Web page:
KENNEDY SPACE CENTER, Fla. (WOFL FOX 35) - Astronaut John Glenn was remembered on Friday at the Kennedy Space Center. Though the mood was somber, it was actually more of a celebration of an American hero.
Glenn, who died Thursday at age 95, was the first American to orbit the Earth, in 1962, and was the oldest man in space, at age 77 in 1998. A U.S. Marine and combat pilot, he also served as a Democratic U.S. senator, representing Ohio, for more than two decades.
A wreath was set upon a pedestal to honor the World War II and Korean War veteran. People took photographs and got a chance to get up close and personal with some Hall of Fame former U.S. astronauts.
"The thing that sticks out about John is, I got to give him the first tour of the brand new space shuttle. When I was an astronaut down in Houston, they asked me if Senator Glenn was coming down and would I like to give him a tour of the space shuttle?" said John McBride, a former astronaut and retired captain with the U.S. Navy. "That's my fondest memory of him. We had a lot of good times together in Washington."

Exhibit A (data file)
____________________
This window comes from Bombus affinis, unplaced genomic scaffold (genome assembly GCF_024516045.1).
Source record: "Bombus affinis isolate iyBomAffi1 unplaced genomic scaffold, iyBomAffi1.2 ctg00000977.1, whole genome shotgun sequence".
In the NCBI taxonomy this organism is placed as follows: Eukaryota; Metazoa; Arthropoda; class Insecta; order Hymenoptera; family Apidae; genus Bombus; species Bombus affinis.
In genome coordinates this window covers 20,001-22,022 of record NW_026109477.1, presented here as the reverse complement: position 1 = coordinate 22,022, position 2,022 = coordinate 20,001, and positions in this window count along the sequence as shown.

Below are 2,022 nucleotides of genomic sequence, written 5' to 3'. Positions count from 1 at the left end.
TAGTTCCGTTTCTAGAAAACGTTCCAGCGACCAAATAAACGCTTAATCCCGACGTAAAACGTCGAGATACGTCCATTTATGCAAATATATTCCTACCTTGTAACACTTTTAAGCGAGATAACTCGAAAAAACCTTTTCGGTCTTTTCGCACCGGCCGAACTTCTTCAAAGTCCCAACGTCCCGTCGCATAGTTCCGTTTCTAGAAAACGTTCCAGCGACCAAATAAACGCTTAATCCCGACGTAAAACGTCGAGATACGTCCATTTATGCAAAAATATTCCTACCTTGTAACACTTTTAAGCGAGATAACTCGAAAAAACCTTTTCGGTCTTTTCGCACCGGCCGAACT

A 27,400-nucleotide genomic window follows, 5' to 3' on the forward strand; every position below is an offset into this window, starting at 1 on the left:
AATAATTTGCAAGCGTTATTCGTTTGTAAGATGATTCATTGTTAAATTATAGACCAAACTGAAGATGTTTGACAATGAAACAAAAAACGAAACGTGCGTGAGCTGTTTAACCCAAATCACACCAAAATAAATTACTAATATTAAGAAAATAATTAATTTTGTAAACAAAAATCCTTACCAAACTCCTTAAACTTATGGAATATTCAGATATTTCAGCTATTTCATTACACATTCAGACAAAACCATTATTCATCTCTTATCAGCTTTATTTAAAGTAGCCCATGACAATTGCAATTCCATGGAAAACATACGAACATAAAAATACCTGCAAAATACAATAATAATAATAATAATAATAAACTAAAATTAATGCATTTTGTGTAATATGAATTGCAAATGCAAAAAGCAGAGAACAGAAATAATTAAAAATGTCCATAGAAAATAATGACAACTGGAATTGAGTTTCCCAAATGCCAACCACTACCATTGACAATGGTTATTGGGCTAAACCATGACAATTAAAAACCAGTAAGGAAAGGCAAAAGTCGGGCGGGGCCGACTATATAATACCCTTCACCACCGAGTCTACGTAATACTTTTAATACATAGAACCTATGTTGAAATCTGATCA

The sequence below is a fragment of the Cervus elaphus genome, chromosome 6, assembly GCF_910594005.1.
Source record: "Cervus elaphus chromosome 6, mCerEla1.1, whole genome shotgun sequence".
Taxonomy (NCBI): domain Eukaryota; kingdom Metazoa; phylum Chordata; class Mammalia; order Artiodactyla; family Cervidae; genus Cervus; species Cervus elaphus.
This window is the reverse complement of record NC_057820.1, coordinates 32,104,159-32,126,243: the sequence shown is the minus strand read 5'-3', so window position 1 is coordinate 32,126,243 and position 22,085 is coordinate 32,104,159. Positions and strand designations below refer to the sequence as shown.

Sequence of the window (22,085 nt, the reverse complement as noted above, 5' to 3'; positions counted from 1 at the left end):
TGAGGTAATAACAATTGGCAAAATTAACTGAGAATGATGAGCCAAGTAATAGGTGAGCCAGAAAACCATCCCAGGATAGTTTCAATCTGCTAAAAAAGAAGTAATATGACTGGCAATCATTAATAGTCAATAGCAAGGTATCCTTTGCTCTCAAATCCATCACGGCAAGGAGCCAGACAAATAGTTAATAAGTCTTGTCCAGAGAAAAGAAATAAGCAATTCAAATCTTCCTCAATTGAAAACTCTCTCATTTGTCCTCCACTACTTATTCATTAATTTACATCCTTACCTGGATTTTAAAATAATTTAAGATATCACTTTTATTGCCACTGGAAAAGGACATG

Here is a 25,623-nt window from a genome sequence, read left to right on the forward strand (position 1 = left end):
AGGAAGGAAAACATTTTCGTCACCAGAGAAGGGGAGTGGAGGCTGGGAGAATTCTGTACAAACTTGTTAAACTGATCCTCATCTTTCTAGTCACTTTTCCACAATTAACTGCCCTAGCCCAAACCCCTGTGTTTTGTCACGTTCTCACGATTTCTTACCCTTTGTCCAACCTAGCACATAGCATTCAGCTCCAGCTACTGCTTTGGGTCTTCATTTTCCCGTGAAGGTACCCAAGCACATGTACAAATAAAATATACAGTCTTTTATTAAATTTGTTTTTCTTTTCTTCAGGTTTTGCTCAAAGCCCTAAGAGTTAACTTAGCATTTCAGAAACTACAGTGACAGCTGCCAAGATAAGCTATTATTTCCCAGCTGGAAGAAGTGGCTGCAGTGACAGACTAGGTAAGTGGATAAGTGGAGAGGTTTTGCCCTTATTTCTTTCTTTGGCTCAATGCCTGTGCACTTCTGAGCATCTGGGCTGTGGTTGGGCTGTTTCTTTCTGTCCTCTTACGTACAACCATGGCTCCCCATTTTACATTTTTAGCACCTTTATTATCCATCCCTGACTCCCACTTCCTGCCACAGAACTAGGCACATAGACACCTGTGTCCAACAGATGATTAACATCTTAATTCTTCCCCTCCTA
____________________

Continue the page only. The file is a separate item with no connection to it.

"They made it all possible. I think we stand on their shoulders and continue to build on those who went before us," said Bob Cabana, director of the Kennedy Space Center. "They're all remembered well. I 'm really going to miss John."
Glenn will lie in state in Ohio's capitol building before a celebration of his life of military and government service and two history-making voyages into space.
The public viewing at the Ohio Statehouse and a memorial service at Ohio State University's Mershon Auditorium are planned for late next week. The dates and times were being worked out Friday, said Hank Wilson, of the John Glenn College of Public Affairs. Statehouse officials meet Monday to authorize the public viewing.
President Barack Obama on Friday ordered flags at federal buildings and on ships around the world flown at half-staff until sunset on the day of Glenn's internment. Glenn is to be buried at Arlington National Cemetery near Washington, D.C.